In this example, we're going to convert a .TTF (TrueType Format) into a .BDF (Bitmap Distribution Format). I'm using an open licensed font downloaded from Google Font, Source Serif Pro.
Use the file menu and choose Open Font from the list. Navigate to a directory where your desired font resides. Select the font and open it.
Set Font Size
From the element menu, select Bitmap Strikes Available. In this dialog, you will need to specific how large you want your font to be. The font size is fixed with Bitmap fonts, so if you want to use different sizes, you'll need to make separate files.
From the element menu, select Generate Bitmap. Similar to the previous dialog, enter the font size of your liking. You can make it smaller here. Be aware, values too small will not generate BDF's.
Export Converted Font
From the file menu, select Generate Fonts. In the dialog, select No Outline Font and BDF from the dropdown options. Use the navigation UI to save the file in your directory of choice. Click the generate button to save the file.
This dialog menu will pop up after clicking generate. You can choose one of the options from the list. If you'd like a different font size, you can enter that in the Other labeled input box. Click OK to save it!
Optimize File Size
If you take a look at the file size of the .bdf, it's roughly around 900K – That can be a bit larger than needed, especially if you plan to store a lot of image and sound assets. In cases where you need to save on every byte, you can optimize the file size of your fonts by selecting only the characters you want to use. If you scroll through the full list of glyphs, you'll see there's extra special characters – A whole bunch of them! If you don't need them in your project, just select "space" (the glyph just before "!") plus the basic set of upper/lower and alphanumeric characters. You can click + hold and drag to make selections easier. With them selected, go through these steps:
- Select the glyphs you want to keep
- Use Edit→Select→Invert Selection to change the selection to the unwanted glyphs.
- Use Encoding→Detach & Remove Glyphs... to remove the unwanted glyphs. (You'll have to re-load your original font file to undo this step)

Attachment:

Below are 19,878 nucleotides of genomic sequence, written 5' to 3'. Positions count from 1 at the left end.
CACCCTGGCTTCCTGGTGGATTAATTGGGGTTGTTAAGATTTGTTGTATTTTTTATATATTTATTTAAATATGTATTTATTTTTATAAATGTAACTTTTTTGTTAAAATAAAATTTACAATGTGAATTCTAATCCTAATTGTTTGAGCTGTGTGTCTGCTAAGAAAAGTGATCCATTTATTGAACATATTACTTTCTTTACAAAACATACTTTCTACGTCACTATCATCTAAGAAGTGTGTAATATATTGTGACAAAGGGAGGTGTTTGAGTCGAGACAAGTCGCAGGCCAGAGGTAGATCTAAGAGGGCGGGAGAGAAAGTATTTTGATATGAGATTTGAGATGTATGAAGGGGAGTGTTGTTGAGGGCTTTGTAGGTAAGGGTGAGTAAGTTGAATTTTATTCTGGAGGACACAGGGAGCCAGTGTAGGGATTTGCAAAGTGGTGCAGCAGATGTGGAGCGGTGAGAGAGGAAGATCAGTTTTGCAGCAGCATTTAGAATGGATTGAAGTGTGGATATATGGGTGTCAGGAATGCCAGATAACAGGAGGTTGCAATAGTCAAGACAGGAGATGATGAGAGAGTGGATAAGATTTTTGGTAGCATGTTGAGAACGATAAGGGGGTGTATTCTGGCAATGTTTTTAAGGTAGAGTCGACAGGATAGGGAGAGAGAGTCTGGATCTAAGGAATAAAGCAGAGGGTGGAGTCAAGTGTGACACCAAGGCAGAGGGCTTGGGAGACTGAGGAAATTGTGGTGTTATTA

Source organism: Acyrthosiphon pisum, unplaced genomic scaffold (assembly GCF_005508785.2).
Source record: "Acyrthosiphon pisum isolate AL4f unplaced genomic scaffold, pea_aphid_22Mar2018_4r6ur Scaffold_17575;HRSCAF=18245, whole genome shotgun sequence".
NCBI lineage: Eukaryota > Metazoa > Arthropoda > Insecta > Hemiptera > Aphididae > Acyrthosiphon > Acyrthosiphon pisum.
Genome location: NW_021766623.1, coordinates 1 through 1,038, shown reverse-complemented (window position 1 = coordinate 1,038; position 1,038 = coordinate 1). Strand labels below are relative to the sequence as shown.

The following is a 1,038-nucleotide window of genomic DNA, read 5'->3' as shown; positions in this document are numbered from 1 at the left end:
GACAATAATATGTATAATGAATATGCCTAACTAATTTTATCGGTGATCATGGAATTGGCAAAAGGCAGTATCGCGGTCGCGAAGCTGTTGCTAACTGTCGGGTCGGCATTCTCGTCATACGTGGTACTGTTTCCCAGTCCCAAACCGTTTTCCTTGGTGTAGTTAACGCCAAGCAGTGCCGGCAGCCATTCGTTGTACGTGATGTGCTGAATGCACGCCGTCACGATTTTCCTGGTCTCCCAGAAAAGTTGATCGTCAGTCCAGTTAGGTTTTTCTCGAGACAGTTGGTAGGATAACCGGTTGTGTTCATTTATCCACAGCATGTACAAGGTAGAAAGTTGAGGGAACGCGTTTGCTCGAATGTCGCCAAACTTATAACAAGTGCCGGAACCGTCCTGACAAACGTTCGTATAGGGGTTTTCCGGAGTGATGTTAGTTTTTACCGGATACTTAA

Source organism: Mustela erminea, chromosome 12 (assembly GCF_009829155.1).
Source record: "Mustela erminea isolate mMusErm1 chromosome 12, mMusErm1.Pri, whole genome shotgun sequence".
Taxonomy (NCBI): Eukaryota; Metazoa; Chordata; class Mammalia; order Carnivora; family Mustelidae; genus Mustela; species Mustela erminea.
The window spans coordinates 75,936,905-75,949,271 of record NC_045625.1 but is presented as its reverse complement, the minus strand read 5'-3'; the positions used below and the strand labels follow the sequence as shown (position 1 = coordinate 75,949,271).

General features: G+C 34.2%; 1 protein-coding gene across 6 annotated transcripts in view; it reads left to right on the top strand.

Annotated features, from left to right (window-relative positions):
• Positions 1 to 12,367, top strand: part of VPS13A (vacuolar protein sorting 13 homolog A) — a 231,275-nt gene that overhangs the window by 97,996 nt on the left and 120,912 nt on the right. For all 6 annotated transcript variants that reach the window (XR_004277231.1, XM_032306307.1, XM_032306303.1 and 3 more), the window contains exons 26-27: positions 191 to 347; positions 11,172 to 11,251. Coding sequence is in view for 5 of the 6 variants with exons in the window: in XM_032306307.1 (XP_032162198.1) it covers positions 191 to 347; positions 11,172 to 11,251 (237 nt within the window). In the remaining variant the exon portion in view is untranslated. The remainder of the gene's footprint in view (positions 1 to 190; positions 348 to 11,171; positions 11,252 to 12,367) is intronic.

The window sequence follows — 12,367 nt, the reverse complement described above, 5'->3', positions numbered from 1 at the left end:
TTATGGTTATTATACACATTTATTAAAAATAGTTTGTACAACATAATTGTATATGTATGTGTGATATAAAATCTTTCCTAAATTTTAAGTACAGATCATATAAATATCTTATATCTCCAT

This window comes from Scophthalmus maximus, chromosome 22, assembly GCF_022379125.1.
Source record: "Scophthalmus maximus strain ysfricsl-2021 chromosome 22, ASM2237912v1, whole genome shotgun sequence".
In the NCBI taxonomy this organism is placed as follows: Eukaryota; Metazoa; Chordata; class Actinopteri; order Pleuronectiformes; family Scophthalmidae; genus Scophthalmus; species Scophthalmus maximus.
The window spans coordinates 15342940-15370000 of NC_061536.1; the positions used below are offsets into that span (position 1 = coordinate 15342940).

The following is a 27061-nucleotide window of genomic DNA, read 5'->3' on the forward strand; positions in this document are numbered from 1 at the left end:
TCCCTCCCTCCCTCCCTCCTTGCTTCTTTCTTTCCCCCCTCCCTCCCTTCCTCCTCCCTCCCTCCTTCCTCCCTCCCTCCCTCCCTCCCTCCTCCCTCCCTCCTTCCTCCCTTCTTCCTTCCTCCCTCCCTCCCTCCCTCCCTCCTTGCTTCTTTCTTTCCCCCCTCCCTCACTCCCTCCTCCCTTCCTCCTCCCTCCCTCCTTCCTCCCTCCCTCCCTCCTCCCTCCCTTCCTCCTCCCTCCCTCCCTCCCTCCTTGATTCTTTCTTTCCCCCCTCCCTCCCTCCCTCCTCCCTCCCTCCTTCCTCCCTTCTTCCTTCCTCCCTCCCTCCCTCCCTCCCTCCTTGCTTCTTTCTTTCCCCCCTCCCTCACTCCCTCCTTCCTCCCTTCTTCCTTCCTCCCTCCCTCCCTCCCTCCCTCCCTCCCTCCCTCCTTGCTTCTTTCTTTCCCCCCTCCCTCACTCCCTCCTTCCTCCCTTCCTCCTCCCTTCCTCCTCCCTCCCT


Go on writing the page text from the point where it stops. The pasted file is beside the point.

- Use Element→Regenerate Bitmap to reprocess the glyphs.
- Use File→Generate Font to save the reduced version of the file
Make sure your final font contains the letter capital M, which is used to estimate the height of letters in the font. Otherwise, the font will be incompatible with adafruit_display_text and give an error like
AttributeError: 'NoneType' object has no attribute 'height'
Optimize File Size (Manually)
If you prefer, you can also use a text editor to remove glyphs from a .bdf file. BDF files are just text!
Open a BDF file and search for “asciitilde” — this is usually the highest plain-ASCII-value glyph we want to preserve. A few lines down there will be an “ENDCHAR” line.
Delete everything after the ENDCHAR line, then add a line containing ENDFONT. That’s it! Save the file, which is usually just a small fraction of the original size.
You won’t get any accented characters or special punctuation this way, so it’s not always the right thing for every situation. For the majority of plain-text programs though, this can really help stretch your CIRCUITPY drive space!
The color of the fonts can be setup in your code. The CircuitPython library uses HEX color codes. This is similar to web color pickers but formatted slightly different. Most HEX color pickers use a hashtag in the front of the value, like, #000000. In CircuitPython, instead of a hashtag, 0x is used. Here's a few examples.
- Black = 0x000000
- White = 0xFFFFFF
- Purple = 0x8f42f4